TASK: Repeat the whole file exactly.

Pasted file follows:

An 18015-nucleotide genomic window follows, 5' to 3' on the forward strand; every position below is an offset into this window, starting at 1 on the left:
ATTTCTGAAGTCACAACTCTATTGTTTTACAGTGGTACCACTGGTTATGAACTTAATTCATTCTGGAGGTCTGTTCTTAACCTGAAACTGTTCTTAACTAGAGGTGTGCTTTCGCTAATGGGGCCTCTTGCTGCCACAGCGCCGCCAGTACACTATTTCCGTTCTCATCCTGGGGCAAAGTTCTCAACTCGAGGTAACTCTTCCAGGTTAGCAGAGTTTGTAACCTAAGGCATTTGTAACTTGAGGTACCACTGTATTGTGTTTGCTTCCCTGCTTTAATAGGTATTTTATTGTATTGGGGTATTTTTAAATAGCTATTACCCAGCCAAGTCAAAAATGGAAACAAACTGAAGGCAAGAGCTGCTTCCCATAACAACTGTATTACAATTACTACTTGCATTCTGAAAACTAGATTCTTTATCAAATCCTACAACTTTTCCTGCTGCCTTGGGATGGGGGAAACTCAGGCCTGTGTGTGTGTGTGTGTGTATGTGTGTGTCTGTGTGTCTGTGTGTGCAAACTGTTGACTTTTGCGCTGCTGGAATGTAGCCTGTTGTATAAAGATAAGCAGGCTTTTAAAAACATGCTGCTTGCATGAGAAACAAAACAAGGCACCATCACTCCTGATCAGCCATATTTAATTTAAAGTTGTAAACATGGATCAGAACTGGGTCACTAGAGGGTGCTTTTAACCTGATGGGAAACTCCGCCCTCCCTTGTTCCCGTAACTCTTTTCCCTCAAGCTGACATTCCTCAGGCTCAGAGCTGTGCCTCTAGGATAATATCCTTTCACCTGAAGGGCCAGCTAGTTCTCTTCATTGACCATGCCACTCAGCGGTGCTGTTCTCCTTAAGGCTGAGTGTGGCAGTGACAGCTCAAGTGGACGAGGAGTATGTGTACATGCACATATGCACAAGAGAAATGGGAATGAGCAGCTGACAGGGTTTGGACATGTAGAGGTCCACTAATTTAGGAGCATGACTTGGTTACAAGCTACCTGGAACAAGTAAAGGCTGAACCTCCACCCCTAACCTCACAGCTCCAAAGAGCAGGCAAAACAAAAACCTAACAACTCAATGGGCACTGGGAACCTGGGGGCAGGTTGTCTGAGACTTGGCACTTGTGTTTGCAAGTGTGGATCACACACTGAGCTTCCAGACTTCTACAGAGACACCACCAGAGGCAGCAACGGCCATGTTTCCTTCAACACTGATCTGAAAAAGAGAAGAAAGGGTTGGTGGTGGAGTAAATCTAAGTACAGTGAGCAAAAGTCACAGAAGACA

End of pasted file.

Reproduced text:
An 18015-nucleotide genomic window follows, 5' to 3' on the forward strand; every position below is an offset into this window, starting at 1 on the left:
ATTTCTGAAGTCACAACTCTATTGTTTTACAGTGGTACCACTGGTTATGAACTTAATTCATTCTGGAGGTCTGTTCTTAACCTGAAACTGTTCTTAACTAGAGGTGTGCTTTCGCTAATGGGGCCTCTTGCTGCCACAGCGCCGCCAGTACACTATTTCCGTTCTCATCCTGGGGCAAAGTTCTCAACTCGAGGTAACTCTTCCAGGTTAGCAGAGTTTGTAACCTAAGGCATTTGTAACTTGAGGTACCACTGTATTGTGTTTGCTTCCCTGCTTTAATAGGTATTTTATTGTATTGGGGTATTTTTAAATAGCTATTACCCAGCCAAGTCAAAAATGGAAACAAACTGAAGGCAAGAGCTGCTTCCCATAACAACTGTATTACAATTACTACTTGCATTCTGAAAACTAGATTCTTTATCAAATCCTACAACTTTTCCTGCTGCCTTGGGATGGGGGAAACTCAGGCCTGTGTGTGTGTGTGTGTGTATGTGTGTGTCTGTGTGTCTGTGTGTGCAAACTGTTGACTTTTGCGCTGCTGGAATGTAGCCTGTTGTATAAAGATAAGCAGGCTTTTAAAAACATGCTGCTTGCATGAGAAACAAAACAAGGCACCATCACTCCTGATCAGCCATATTTAATTTAAAGTTGTAAACATGGATCAGAACTGGGTCACTAGAGGGTGCTTTTAACCTGATGGGAAACTCCGCCCTCCCTTGTTCCCGTAACTCTTTTCCCTCAAGCTGACATTCCTCAGGCTCAGAGCTGTGCCTCTAGGATAATATCCTTTCACCTGAAGGGCCAGCTAGTTCTCTTCATTGACCATGCCACTCAGCGGTGCTGTTCTCCTTAAGGCTGAGTGTGGCAGTGACAGCTCAAGTGGACGAGGAGTATGTGTACATGCACATATGCACAAGAGAAATGGGAATGAGCAGCTGACAGGGTTTGGACATGTAGAGGTCCACTAATTTAGGAGCATGACTTGGTTACAAGCTACCTGGAACAAGTAAAGGCTGAACCTCCACCCCTAACCTCACAGCTCCAAAGAGCAGGCAAAACAAAAACCTAACAACTCAATGGGCACTGGGAACCTGGGGGCAGGTTGTCTGAGACTTGGCACTTGTGTTTGCAAGTGTGGATCACACACTGAGCTTCCAGACTTCTACAGAGACACCACCAGAGGCAGCAACGGCCATGTTTCCTTCAACACTGATCTGAAAAAGAGAAGAAAGGGTTGGTGGTGGAGTAAATCTAAGTACAGTGAGCAAAAGTCACAGAAGACA